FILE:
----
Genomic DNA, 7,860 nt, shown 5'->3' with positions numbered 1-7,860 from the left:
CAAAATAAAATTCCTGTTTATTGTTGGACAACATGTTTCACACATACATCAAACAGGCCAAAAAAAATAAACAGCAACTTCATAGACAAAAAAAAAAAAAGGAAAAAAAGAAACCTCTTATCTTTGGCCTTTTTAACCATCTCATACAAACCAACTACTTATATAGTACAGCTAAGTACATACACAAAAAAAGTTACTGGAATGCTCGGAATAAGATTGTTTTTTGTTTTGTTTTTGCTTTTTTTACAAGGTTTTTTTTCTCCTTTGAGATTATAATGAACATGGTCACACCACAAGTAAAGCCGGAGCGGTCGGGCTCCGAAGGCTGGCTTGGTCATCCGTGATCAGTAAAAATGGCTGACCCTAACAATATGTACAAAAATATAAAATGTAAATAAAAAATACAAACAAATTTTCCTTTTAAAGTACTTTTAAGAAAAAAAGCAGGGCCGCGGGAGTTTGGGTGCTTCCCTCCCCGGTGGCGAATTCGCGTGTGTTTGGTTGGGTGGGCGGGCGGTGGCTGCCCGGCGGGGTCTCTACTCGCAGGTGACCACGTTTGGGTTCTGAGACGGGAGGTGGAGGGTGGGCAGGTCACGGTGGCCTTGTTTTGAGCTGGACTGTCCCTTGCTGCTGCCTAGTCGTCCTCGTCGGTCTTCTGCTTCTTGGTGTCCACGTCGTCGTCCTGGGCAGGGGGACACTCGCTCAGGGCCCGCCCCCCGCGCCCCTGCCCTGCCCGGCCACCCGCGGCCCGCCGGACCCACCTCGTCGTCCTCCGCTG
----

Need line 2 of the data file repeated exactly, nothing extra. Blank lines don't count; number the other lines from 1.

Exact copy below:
CAAAATAAAATTCCTGTTTATTGTTGGACAACATGTTTCACACATACATCAAACAGGCCAAAAAAAATAAACAGCAACTTCATAGACAAAAAAAAAAAAAGGAAAAAAAGAAACCTCTTATCTTTGGCCTTTTTAACCATCTCATACAAACCAACTACTTATATAGTACAGCTAAGTACATACACAAAAAAAGTTACTGGAATGCTCGGAATAAGATTGTTTTTTGTTTTGTTTTTGCTTTTTTTACAAGGTTTTTTTTCTCCTTTGAGATTATAATGAACATGGTCACACCACAAGTAAAGCCGGAGCGGTCGGGCTCCGAAGGCTGGCTTGGTCATCCGTGATCAGTAAAAATGGCTGACCCTAACAATATGTACAAAAATATAAAATGTAAATAAAAAATACAAACAAATTTTCCTTTTAAAGTACTTTTAAGAAAAAAAGCAGGGCCGCGGGAGTTTGGGTGCTTCCCTCCCCGGTGGCGAATTCGCGTGTGTTTGGTTGGGTGGGCGGGCGGTGGCTGCCCGGCGGGGTCTCTACTCGCAGGTGACCACGTTTGGGTTCTGAGACGGGAGGTGGAGGGTGGGCAGGTCACGGTGGCCTTGTTTTGAGCTGGACTGTCCCTTGCTGCTGCCTAGTCGTCCTCGTCGGTCTTCTGCTTCTTGGTGTCCACGTCGTCGTCCTGGGCAGGGGGACACTCGCTCAGGGCCCGCCCCCCGCGCCCCTGCCCTGCCCGGCCACCCGCGGCCCGCCGGACCCACCTCGTCGTCCTCCGCTG